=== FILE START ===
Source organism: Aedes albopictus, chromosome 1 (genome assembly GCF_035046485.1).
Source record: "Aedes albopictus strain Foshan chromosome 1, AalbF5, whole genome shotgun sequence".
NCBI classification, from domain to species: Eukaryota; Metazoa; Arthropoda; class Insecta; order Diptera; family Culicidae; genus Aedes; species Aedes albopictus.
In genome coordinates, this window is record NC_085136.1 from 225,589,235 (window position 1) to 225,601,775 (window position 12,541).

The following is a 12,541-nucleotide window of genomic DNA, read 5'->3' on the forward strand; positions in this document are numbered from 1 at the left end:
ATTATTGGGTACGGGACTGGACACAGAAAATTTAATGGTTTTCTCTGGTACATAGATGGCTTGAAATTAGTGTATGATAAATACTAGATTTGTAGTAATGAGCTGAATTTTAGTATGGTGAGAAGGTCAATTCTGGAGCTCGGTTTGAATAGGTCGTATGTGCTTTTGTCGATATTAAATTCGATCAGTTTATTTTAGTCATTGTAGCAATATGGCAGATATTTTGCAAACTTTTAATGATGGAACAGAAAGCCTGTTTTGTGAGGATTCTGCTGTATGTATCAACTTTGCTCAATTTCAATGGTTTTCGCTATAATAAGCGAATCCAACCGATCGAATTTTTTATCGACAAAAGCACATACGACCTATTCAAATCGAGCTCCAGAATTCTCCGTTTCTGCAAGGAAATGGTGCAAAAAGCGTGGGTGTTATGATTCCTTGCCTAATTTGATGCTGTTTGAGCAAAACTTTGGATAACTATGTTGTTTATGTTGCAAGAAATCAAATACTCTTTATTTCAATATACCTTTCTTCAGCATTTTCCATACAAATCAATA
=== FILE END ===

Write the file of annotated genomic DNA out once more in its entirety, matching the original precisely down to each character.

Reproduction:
Source organism: Aedes albopictus, chromosome 1 (genome assembly GCF_035046485.1).
Source record: "Aedes albopictus strain Foshan chromosome 1, AalbF5, whole genome shotgun sequence".
NCBI classification, from domain to species: Eukaryota; Metazoa; Arthropoda; class Insecta; order Diptera; family Culicidae; genus Aedes; species Aedes albopictus.
In genome coordinates, this window is record NC_085136.1 from 225,589,235 (window position 1) to 225,601,775 (window position 12,541).

The following is a 12,541-nucleotide window of genomic DNA, read 5'->3' on the forward strand; positions in this document are numbered from 1 at the left end:
ATTATTGGGTACGGGACTGGACACAGAAAATTTAATGGTTTTCTCTGGTACATAGATGGCTTGAAATTAGTGTATGATAAATACTAGATTTGTAGTAATGAGCTGAATTTTAGTATGGTGAGAAGGTCAATTCTGGAGCTCGGTTTGAATAGGTCGTATGTGCTTTTGTCGATATTAAATTCGATCAGTTTATTTTAGTCATTGTAGCAATATGGCAGATATTTTGCAAACTTTTAATGATGGAACAGAAAGCCTGTTTTGTGAGGATTCTGCTGTATGTATCAACTTTGCTCAATTTCAATGGTTTTCGCTATAATAAGCGAATCCAACCGATCGAATTTTTTATCGACAAAAGCACATACGACCTATTCAAATCGAGCTCCAGAATTCTCCGTTTCTGCAAGGAAATGGTGCAAAAAGCGTGGGTGTTATGATTCCTTGCCTAATTTGATGCTGTTTGAGCAAAACTTTGGATAACTATGTTGTTTATGTTGCAAGAAATCAAATACTCTTTATTTCAATATACCTTTCTTCAGCATTTTCCATACAAATCAATA